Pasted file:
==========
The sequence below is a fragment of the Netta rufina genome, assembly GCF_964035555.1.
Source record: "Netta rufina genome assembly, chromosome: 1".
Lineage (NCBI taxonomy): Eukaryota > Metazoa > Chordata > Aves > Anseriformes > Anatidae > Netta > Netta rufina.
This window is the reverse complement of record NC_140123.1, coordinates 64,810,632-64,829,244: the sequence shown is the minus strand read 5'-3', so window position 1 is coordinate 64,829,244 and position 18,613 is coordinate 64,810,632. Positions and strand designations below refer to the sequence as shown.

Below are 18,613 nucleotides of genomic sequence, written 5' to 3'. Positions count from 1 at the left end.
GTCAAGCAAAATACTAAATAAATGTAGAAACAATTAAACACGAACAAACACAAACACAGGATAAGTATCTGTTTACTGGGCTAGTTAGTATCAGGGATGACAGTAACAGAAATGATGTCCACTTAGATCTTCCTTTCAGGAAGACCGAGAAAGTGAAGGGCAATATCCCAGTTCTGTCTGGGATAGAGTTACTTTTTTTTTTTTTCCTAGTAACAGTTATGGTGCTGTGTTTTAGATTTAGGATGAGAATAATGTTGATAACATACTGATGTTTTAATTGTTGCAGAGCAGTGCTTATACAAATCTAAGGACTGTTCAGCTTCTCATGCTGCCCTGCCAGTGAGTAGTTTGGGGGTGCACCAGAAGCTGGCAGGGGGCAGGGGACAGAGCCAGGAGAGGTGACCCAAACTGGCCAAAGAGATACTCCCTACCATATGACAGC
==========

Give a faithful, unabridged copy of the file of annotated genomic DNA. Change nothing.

The sequence below is a fragment of the Netta rufina genome, assembly GCF_964035555.1.
Source record: "Netta rufina genome assembly, chromosome: 1".
Lineage (NCBI taxonomy): Eukaryota > Metazoa > Chordata > Aves > Anseriformes > Anatidae > Netta > Netta rufina.
This window is the reverse complement of record NC_140123.1, coordinates 64,810,632-64,829,244: the sequence shown is the minus strand read 5'-3', so window position 1 is coordinate 64,829,244 and position 18,613 is coordinate 64,810,632. Positions and strand designations below refer to the sequence as shown.

Below are 18,613 nucleotides of genomic sequence, written 5' to 3'. Positions count from 1 at the left end.
GTCAAGCAAAATACTAAATAAATGTAGAAACAATTAAACACGAACAAACACAAACACAGGATAAGTATCTGTTTACTGGGCTAGTTAGTATCAGGGATGACAGTAACAGAAATGATGTCCACTTAGATCTTCCTTTCAGGAAGACCGAGAAAGTGAAGGGCAATATCCCAGTTCTGTCTGGGATAGAGTTACTTTTTTTTTTTTTCCTAGTAACAGTTATGGTGCTGTGTTTTAGATTTAGGATGAGAATAATGTTGATAACATACTGATGTTTTAATTGTTGCAGAGCAGTGCTTATACAAATCTAAGGACTGTTCAGCTTCTCATGCTGCCCTGCCAGTGAGTAGTTTGGGGGTGCACCAGAAGCTGGCAGGGGGCAGGGGACAGAGCCAGGAGAGGTGACCCAAACTGGCCAAAGAGATACTCCCTACCATATGACAGC